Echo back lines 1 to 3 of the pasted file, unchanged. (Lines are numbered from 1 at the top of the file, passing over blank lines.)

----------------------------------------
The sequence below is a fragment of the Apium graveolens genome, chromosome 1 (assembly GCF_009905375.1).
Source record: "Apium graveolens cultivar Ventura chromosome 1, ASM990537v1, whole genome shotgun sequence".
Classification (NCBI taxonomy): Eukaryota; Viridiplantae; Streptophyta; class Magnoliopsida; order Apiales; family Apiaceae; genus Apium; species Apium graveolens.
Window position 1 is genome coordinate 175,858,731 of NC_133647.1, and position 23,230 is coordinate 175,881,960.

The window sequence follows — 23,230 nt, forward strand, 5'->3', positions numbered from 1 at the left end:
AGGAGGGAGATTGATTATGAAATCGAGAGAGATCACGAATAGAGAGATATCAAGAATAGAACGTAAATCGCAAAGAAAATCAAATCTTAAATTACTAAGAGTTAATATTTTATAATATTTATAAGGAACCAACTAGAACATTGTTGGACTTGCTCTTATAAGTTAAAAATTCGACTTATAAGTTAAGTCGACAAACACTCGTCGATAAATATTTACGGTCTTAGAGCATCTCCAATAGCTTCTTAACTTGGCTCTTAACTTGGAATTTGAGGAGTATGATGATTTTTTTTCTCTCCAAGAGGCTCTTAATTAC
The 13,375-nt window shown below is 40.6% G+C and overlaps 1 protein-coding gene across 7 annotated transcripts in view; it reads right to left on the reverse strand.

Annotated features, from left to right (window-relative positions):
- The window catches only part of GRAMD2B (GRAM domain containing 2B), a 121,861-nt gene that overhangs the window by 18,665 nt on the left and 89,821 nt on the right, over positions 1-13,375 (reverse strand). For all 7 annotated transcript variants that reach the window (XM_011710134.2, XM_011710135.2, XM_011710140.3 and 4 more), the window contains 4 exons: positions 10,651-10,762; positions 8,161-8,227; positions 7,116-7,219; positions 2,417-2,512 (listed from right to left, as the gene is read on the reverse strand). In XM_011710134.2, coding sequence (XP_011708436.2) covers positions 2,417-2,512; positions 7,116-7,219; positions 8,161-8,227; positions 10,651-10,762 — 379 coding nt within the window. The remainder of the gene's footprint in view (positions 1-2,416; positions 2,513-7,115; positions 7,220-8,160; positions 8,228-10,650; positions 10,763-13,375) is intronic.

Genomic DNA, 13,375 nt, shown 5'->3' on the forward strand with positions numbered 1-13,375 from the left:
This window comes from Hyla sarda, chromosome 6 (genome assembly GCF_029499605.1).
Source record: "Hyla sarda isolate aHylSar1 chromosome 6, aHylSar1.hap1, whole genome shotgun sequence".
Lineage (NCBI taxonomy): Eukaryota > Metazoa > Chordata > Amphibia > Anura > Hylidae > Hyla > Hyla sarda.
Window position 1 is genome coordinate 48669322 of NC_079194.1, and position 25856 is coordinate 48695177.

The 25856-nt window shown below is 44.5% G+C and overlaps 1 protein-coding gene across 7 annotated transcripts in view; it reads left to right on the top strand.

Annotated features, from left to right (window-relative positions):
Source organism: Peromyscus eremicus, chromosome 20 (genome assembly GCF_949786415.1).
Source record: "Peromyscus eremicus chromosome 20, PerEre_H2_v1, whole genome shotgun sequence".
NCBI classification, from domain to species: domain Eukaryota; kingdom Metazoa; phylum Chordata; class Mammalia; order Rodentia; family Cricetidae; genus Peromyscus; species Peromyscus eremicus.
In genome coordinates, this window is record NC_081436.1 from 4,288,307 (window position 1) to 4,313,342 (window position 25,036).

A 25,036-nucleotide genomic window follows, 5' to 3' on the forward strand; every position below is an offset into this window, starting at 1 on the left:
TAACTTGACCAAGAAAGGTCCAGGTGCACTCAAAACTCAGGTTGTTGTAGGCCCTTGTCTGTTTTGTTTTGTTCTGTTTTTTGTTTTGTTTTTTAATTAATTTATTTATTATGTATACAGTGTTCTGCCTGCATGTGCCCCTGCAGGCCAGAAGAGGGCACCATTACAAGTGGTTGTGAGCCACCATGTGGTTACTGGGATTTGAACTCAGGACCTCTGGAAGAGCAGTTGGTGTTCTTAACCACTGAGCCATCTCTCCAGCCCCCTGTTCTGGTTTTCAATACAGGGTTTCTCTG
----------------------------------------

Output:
The sequence below is a fragment of the Apium graveolens genome, chromosome 1 (assembly GCF_009905375.1).
Source record: "Apium graveolens cultivar Ventura chromosome 1, ASM990537v1, whole genome shotgun sequence".
Classification (NCBI taxonomy): Eukaryota; Viridiplantae; Streptophyta; class Magnoliopsida; order Apiales; family Apiaceae; genus Apium; species Apium graveolens.